The penguins watching the increasingly bizarre multinational events unfolding in the Antarctic look rightly bemused.
A Russian research ship, the Akademik Shokalskiy, has been trapped in thick sea ice, with 74 passengers on board, since Christmas Day. A Chinese icebreaker, the Snow Dragon, was sent to release the stricken vessel, but was stopped in its tracks, within eyesight of the trapped ship, by thick ice and bad weather.
The Snow Dragon's captain, Wang Jianzhong, told the Xinhua news agency that the ice and an upcoming cyclone meant "we have to... stall the ship".
Yesterday, another ship was said to be steaming towards the Antarctic to help, from Australia; the Aurora Australis is due to arrive tonight.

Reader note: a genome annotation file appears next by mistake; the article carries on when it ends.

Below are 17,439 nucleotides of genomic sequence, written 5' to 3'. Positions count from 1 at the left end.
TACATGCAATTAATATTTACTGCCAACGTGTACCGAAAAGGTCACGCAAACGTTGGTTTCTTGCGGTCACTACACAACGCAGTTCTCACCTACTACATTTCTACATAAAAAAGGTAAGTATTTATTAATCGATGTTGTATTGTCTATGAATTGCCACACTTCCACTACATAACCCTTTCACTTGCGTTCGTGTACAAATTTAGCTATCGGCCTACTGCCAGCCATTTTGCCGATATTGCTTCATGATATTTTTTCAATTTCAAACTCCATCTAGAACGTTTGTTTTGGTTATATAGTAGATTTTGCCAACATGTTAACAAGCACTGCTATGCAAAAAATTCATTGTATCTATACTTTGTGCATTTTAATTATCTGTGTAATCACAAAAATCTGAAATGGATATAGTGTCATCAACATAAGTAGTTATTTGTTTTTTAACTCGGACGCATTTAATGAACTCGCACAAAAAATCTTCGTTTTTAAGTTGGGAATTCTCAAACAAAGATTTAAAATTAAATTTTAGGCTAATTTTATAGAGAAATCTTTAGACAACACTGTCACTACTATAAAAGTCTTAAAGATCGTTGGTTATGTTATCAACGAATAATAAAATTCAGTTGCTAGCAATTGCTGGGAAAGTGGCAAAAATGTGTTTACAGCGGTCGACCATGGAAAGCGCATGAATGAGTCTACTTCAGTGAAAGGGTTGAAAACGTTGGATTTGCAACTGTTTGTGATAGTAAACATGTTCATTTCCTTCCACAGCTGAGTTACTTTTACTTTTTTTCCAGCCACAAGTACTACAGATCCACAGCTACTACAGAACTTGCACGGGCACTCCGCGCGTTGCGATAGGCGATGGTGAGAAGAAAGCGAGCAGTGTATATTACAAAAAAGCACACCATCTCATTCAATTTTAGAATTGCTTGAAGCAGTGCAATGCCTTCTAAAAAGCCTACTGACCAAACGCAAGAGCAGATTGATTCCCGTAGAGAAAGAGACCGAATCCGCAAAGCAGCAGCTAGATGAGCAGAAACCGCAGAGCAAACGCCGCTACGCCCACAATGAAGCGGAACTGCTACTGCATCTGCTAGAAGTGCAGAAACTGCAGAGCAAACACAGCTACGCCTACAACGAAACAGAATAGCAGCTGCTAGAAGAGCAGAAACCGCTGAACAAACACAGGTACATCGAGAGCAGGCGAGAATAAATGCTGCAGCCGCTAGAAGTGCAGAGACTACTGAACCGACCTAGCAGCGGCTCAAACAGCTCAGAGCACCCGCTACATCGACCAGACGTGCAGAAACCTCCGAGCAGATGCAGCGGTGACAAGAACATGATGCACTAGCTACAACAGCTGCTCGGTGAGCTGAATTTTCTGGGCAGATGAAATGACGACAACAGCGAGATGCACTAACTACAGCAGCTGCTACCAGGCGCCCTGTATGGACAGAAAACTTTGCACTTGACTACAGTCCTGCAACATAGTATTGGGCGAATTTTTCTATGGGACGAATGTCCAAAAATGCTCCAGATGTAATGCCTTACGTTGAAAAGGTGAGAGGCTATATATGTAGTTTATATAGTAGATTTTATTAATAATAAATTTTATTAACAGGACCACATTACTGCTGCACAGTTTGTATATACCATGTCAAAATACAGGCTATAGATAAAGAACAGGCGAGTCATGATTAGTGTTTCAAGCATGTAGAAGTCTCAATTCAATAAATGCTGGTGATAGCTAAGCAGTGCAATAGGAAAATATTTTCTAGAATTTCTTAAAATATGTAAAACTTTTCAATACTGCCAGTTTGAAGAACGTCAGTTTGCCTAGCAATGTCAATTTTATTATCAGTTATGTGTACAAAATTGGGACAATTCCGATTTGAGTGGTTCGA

The Australian Maritime Safety Authority, co-ordinating the rescue, told Reuters that, should the latest rescue attempt fail, a helicopter on the Snow Dragon could airlift the passengers to safety.
A third icebreaker, the French L'Astrolabe, arrived yesterday, but was forced to call off its mission after failing to break through the ice 1,500 nautical miles south of Tasmania.
The Akademik Shokalskiy left New Zealand on 28 November on a privately funded expedition to commemorate the 100th anniversary of an Antarctic journey led by famed Australian explorer Douglas Mawson.